Tran Tuan is a visual artist born in 1981. He graduated from Hue Fine Art University in 2006, majored in Traditional Lacquer. In 2010, he especially became more interested in contemporary art and founded Then Café — a space connecting art lovers. His stage name Tuan Then was also formed at that time.
Since then, he has participated in a number of memorable exhibitions such as Nặng Bồng Nhẹ Tếch (Tip The Balance) (2011), Mây Biến Thể (Altered Cloud) (2012), Nấm Hoàng Đế (Emperor Mushroom) (2013) and Bài Học Đầu Tiên (The First Lesson) (2018). His artwork series Forefinger (2013) was submitted to participate in the Singapore Biennale 2013 — the largest exhibition of contemporary art in Southeast Asia. Currently, he is in the process of creating the artwork Sóng Thần (Tsunami).
In 2018, he, along with Then Café and Lang Art Dorm, launched the DASH Project, sponsored by the Danish Culture Development and Exchange Fund (CDEF) and the British Council. The project created a space for creativity, exchanging artistic ideas around social issues, enhancing people’s ability to participate in art activities.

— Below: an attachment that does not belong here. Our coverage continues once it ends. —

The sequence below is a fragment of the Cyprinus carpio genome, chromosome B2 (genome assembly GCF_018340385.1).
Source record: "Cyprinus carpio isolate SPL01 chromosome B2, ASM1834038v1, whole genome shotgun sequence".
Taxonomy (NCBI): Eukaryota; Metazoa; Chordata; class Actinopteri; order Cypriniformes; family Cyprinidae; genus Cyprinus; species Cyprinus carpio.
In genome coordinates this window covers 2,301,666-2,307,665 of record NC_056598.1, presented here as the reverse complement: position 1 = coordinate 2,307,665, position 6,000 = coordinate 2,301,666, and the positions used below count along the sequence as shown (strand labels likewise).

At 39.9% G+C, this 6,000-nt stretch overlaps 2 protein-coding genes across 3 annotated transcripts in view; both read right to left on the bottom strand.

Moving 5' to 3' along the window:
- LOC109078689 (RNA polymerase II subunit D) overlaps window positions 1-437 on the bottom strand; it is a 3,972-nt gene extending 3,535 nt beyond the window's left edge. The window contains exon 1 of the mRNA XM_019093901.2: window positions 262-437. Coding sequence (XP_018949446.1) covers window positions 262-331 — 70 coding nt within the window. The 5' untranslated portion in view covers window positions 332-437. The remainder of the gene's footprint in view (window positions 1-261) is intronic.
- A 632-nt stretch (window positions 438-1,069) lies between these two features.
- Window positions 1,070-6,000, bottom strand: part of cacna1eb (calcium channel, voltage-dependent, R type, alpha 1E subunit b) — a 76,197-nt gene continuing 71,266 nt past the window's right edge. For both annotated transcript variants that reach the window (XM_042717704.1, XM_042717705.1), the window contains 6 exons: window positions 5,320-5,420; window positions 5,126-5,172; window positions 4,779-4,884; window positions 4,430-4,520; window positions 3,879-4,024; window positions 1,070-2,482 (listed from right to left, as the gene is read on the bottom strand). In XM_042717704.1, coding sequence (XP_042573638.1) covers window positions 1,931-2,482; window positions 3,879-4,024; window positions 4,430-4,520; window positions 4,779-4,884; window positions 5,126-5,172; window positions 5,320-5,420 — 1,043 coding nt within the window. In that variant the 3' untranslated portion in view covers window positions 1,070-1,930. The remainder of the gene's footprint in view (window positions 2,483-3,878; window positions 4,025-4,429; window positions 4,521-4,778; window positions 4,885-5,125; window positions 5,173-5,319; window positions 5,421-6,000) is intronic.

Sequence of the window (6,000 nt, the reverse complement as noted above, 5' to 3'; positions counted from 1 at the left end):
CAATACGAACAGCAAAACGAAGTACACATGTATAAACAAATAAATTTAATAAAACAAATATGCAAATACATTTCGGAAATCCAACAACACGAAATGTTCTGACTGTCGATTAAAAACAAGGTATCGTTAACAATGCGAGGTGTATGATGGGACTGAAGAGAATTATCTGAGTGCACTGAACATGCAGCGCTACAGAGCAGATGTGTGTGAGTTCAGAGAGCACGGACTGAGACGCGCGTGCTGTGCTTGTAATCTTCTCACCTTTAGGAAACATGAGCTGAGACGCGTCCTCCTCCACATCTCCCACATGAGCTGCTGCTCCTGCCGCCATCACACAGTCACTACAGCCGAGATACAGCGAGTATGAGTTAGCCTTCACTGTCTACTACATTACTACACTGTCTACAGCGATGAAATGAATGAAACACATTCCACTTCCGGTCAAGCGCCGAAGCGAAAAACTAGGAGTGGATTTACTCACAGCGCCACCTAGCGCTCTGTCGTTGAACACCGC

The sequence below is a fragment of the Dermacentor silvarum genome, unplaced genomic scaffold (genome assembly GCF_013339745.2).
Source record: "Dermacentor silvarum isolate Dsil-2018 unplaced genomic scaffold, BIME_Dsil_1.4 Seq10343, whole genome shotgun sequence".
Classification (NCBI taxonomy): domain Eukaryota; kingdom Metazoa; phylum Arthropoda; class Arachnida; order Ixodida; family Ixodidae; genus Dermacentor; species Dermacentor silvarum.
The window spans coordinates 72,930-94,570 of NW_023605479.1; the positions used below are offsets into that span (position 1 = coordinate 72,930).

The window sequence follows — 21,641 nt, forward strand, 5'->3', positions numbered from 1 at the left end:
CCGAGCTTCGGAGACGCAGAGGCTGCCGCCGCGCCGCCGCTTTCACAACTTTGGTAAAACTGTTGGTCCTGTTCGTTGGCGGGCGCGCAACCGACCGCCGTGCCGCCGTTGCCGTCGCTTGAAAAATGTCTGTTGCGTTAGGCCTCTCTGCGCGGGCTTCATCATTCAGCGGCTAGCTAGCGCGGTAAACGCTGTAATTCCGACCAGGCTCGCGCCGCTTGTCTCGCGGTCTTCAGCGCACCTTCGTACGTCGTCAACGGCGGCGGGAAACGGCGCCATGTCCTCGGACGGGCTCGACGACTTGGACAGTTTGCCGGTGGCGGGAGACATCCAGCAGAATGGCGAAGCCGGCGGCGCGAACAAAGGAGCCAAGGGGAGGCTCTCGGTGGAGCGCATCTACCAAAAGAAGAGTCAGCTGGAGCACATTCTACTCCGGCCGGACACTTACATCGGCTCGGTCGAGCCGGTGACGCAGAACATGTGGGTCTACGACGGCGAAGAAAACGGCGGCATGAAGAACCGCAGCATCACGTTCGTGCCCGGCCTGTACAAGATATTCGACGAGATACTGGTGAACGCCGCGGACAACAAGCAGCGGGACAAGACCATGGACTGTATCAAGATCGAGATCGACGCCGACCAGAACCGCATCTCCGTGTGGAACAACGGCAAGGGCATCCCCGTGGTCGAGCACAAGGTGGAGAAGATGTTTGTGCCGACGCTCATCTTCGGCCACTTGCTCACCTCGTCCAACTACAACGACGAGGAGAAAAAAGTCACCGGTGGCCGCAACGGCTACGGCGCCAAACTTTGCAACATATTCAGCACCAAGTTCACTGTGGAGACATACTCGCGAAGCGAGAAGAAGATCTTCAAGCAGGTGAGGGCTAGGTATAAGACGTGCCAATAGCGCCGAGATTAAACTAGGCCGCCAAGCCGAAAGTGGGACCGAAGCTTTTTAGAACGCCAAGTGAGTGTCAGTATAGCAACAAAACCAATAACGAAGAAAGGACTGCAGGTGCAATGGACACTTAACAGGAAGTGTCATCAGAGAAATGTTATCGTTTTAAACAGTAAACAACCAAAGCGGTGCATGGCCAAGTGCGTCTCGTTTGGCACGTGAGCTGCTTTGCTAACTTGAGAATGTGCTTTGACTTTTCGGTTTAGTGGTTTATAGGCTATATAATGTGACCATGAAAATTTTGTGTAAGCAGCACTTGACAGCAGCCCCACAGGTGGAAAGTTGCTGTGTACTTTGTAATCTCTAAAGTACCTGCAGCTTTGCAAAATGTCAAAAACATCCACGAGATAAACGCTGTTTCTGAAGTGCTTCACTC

Tuan is practicing multimedia, site-specific, as well as object-based art. For example, outdoor sculptures with unusual shapes such as those of the index fingers or alterations of clouds or mushrooms, have created a correlation between the fictional product and the real world. These works make viewers question social issues, or visualize the dangers that are still happening every day more specifically.
1. In your opinion, is the artist or art separate from everyday life?
For this question, I apologize in advance since it is too difficult to directly give a specific answer. But as a practitioner, I have a number of personal experiences that may be relevant, hopefully these could partly answer this question.
Art reflects the depth of people’s daily lives in general, and artists need the public to be the audience for their work. Daily life needs art as one of the references to perceive reality.